"Article 16:  (1) Men and women of full age, without any limitation due to race, nationality or religion, have the right to marry and to found a family.… (2) Marriage shall be entered into only with the free and full consent of the intending spouses.  (3) The family is the natural and fundamental group unit of society and is entitled to protection by society and the State."

"Article 17:  Everyone has the right to own property alone as well as in association with others."

"Article 23:  Everyone who works has the right to just and favorable remuneration ensuring for himself and his family an existence worthy of human dignity, and supplemented, if necessary, by other means of social protection."

"Article 25:  Motherhood and childhood are entitled to special care and protection."

And "Article 26:  Parents have a prior right to choose the kind of education that shall be given to their children."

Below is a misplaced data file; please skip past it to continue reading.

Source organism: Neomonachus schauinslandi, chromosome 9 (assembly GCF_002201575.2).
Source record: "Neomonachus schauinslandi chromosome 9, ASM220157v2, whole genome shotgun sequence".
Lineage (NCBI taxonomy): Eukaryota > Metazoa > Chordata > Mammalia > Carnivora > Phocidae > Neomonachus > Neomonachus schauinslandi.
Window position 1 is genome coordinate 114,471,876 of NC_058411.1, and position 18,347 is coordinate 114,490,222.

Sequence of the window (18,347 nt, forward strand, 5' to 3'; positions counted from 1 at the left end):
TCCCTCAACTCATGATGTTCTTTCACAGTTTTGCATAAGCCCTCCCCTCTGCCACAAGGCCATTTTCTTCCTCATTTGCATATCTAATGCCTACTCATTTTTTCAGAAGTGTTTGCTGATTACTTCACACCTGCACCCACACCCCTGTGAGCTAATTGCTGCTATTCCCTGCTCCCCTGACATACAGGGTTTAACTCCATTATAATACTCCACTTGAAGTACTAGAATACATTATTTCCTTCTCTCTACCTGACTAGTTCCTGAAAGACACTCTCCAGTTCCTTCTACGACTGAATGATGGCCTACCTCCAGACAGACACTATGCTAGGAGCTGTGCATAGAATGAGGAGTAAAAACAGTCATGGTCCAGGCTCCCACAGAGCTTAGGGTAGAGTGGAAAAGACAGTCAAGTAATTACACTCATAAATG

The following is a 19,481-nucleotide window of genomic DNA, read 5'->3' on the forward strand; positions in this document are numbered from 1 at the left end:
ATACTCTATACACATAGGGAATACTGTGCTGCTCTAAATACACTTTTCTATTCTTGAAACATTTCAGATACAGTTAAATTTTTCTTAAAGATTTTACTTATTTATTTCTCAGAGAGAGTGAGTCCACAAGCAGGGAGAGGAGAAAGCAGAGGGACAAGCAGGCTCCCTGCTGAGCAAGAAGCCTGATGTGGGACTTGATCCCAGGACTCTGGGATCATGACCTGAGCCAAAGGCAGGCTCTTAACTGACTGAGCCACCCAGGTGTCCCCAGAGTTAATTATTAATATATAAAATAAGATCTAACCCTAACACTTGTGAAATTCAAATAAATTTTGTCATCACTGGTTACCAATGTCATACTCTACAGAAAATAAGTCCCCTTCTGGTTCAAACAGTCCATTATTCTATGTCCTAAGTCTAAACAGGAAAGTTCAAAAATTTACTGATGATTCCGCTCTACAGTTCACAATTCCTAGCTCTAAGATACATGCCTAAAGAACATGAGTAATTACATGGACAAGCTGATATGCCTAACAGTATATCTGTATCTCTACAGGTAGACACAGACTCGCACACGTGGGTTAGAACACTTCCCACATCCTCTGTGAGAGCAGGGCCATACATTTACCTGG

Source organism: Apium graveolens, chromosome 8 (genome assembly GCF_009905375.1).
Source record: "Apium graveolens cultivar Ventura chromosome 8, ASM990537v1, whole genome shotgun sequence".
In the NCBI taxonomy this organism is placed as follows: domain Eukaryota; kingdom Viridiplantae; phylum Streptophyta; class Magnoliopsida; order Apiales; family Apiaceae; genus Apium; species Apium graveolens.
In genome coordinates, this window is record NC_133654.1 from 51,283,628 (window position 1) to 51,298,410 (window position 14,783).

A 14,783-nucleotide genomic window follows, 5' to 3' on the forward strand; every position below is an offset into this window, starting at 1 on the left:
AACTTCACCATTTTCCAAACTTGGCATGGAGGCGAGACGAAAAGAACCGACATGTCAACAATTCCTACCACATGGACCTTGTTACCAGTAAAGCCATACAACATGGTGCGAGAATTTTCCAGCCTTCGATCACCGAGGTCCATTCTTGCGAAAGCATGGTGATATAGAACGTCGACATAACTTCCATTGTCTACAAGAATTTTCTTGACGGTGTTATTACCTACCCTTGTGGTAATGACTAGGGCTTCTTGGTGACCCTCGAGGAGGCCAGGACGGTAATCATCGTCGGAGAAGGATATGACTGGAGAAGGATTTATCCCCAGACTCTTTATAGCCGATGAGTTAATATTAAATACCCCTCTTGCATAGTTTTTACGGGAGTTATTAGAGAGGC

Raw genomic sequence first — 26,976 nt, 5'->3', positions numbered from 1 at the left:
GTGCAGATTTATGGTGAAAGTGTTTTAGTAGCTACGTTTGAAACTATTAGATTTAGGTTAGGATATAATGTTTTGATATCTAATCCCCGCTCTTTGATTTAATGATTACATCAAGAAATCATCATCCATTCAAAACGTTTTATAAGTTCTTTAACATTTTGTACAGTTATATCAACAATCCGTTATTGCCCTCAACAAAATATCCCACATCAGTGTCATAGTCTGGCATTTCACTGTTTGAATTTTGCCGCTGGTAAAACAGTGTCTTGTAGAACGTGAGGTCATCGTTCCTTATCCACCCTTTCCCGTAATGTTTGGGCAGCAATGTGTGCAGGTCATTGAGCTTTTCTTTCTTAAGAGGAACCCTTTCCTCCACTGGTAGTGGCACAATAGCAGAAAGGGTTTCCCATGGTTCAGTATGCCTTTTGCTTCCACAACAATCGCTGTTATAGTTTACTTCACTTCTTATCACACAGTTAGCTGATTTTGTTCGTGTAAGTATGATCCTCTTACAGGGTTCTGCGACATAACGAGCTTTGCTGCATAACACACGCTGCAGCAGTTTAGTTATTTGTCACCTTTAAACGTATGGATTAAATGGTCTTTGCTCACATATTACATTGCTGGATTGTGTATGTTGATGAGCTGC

These are concise and powerful statements in affirmation of family living.  They directly affirm:

  • the unqualified right to life of all individuals;

  • the reality of family autonomy relative to the state;

  • the absolute right of men and women "of full age" to marry and procreate without state interference;

  • the place of the family as the fundamental base of society, one deserving special protection

  • the linkage of family and liberty to property;

  • the moral imperative of a family wage;

  • the special social, cultural, and policy status of motherhood and children;

  • and the "prior right" of parents to direct the education of their children. 

Our call in this Congress to promote the stability, autonomy, and fecundity of the natural family is wholly consistent with--indeed it is in the full spirit of--this Declaration.  Many of us, I believe, would say that we ask nothing more than that the nations of the world, and The United Nations itself and its allied bodies, fulfill the family-centered promises of the Universal Declaration of Human Rights.